â€śIâ€™ve got this thing, and itâ€™s f---ing golden,â€ť said then-Governor Rod Blagojevich of Illinois in 2008, referring to his ability to fill the Senate seat of President-elect Barack Obama. â€śAnd Iâ€™m just not giving it up for f---ing nothing.â€ť
We know this because Blagojevichâ€™s phone was being tapped by the FBI; his efforts to get personal benefit in exchange for that Senate seat made up some of the multiple counts of bribery and extortion that resulted in his conviction and 14-year sentence. But now, a savior has ridden to Blagojevichâ€™s rescue. According to The Washington Post:
â€śTrump told reporters before boarding Air Force One that he had commuted the sentence of Blagojevich, noting heâ€™d seen Blagojevichâ€™s wife advocate for him on television and that the Democrat had appeared on the Celebrity Apprentice.
â€śâ€™Heâ€™ll be able to go back to his family after serving eight years in jail, which was a powerful and ridiculous sentence in my opinion,â€™ Trump said.â€ť
Why would Trump do this? After all, Blagojevich was a Democrat, and not a longtime friend who was convicted of crimes in Trumpâ€™s service, like Roger Stone (though there was that predictably pathetic four-episode run he had on â€śThe Celebrity Apprenticeâ€ť while awaiting trial). Was the president motivated only by his strong sense of justice?
Maybe somewhat (and before your jaw drops, Iâ€™ll explain). But thereâ€™s a strategy at work too, one that relates directly to this fallâ€™s election.
Given everything weâ€™ve seen from the president, itâ€™s almost certain that Trump sincerely believed Blagojevichâ€™s sentence was unfair.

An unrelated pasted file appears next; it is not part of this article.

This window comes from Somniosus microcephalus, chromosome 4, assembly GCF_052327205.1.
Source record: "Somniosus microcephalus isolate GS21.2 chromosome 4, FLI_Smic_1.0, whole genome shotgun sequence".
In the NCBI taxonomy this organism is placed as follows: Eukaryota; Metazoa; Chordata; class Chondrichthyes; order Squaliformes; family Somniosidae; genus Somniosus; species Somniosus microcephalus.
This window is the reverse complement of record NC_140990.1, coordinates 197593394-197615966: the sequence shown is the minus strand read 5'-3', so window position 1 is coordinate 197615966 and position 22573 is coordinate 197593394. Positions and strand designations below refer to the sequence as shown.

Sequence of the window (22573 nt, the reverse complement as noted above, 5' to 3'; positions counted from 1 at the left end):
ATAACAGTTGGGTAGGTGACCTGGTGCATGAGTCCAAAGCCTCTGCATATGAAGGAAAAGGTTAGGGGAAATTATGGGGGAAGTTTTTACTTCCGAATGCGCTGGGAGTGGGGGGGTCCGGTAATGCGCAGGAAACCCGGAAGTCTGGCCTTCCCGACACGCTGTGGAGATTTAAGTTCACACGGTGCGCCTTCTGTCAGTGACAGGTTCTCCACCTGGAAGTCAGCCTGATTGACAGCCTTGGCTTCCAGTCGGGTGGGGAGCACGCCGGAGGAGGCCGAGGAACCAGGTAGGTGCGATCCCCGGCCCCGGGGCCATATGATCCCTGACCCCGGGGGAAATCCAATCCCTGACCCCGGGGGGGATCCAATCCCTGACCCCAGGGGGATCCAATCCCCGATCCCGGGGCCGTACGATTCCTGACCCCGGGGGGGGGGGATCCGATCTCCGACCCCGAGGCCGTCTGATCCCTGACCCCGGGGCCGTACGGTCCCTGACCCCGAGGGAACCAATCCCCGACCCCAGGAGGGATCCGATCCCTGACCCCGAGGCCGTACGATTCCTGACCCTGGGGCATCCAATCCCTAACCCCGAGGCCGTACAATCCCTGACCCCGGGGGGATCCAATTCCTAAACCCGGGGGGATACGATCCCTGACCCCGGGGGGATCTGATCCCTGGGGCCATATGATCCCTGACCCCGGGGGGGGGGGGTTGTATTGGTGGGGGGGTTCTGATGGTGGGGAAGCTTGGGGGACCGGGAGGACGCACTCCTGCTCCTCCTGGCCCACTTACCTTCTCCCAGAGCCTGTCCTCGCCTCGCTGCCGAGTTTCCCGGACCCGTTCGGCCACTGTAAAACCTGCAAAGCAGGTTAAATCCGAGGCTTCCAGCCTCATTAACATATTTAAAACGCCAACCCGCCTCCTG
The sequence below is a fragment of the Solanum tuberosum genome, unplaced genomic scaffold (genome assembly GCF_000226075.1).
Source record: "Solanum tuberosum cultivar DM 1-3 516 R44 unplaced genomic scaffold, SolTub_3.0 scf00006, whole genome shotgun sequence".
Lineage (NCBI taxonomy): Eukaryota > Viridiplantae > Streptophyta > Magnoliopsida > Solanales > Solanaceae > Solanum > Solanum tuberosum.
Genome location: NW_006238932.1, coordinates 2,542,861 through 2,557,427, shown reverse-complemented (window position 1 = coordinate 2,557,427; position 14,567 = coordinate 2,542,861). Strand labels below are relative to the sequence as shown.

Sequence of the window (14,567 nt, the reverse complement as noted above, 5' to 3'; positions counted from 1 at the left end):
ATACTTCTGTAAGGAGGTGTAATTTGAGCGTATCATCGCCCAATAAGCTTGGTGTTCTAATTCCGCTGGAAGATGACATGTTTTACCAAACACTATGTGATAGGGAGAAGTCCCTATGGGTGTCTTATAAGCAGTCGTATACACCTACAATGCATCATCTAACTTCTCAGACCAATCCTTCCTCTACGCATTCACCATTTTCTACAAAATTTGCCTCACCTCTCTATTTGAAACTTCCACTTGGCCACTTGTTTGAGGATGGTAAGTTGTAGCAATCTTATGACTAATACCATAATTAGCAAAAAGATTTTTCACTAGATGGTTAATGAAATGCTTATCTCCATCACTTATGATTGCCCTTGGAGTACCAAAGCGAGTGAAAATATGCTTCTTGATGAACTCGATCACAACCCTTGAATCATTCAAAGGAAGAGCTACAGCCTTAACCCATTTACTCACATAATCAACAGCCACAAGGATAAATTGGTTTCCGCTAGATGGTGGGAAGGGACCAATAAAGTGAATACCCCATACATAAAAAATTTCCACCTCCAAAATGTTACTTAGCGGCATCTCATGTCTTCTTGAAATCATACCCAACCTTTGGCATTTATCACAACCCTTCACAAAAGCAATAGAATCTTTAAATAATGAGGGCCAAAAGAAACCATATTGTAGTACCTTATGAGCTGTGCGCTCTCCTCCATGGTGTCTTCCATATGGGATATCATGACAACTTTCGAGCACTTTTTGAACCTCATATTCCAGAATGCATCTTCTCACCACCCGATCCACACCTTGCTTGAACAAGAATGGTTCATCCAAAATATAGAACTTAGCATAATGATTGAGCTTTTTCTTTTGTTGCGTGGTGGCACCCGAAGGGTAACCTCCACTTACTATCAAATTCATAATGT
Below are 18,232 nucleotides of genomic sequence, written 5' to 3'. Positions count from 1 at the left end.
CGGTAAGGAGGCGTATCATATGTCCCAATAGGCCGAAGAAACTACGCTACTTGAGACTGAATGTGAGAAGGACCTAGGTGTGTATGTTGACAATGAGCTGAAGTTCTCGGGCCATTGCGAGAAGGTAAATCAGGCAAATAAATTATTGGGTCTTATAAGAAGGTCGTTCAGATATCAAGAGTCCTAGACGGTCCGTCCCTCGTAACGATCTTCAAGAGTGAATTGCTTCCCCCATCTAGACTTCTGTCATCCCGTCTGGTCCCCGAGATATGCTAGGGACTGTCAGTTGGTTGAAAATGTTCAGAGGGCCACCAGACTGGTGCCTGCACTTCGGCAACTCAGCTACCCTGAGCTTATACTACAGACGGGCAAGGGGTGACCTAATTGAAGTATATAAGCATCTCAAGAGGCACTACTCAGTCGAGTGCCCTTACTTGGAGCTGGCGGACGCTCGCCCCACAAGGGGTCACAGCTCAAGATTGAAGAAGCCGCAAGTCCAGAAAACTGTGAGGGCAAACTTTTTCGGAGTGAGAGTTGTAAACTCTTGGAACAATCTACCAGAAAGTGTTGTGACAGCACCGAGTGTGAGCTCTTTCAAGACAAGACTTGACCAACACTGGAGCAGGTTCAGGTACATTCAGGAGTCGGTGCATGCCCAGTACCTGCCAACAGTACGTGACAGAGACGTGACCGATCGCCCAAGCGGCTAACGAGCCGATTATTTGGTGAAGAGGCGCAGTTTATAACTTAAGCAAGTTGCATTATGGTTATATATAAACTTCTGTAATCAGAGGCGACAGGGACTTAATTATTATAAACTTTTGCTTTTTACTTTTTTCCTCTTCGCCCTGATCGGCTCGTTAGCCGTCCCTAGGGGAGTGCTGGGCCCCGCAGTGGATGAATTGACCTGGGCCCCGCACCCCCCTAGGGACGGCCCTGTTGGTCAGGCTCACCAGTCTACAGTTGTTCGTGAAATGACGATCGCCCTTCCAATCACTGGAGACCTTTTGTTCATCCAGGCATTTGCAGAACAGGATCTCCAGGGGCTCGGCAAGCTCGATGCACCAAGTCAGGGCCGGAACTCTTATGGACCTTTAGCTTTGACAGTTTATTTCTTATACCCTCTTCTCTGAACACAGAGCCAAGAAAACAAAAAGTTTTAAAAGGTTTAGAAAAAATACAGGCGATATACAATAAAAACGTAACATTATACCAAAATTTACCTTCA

So he tried to shake down a childrenâ€™s hospital, using state funding as a way to extort campaign contributions. Whatâ€™s the big deal? Thatâ€™s just shrewd dealmaking. Would we really want to live in a world where public officials canâ€™t wet their beaks?
But more than that, what Trump is really after is the normalization of corruption. The fact that Blagojevich was a Democrat makes it all the better.
In politics we often argue that some misdeed a politician commits will make thereafter make it impossible for them to criticize their opponents for doing something similar. In this view, hypocrisy is something to be avoided, since it is assumed to be politically damaging. But Trump always operated on exactly the opposite principle: Not only can I accuse my opponents of the very thing Iâ€™m guilty of, itâ€™s even better if Iâ€™m guilty of it.
So this spectacularly corrupt candidate accused his 2016 opponent of being â€ścrooked.â€ť The man who had been accused of various degrees of sexual misconduct and assault by two dozen women held a news conference with women who had made similar accusations against Bill Clinton.
And the president who appointed his own daughter and son-in-law to key White House positions argues that itâ€™s just awful that Joe Bidenâ€™s son got to sit on a corporate board while his father was vice president.
The point was never to say that he was innocent. It was to say that everyoneâ€™s guilty.
If you believe that, Trumpâ€™s own behavior no longer seems aberrant, nor does it mean you shouldnâ€™t vote for him. The worldview Trump wants us to accept is one in which there are no rules, no morals, and no principles that must be obeyed.
The most cynical ideas about politics - all politicians are crooks, government is never used to benefit ordinary people - not only support the broader conservative view and undermine Democrats who try to convince people that government can be a force for good, theyâ€™re particularly beneficial to Trump himself.
Paul Waldman is an opinion writer for the Plum Line blog.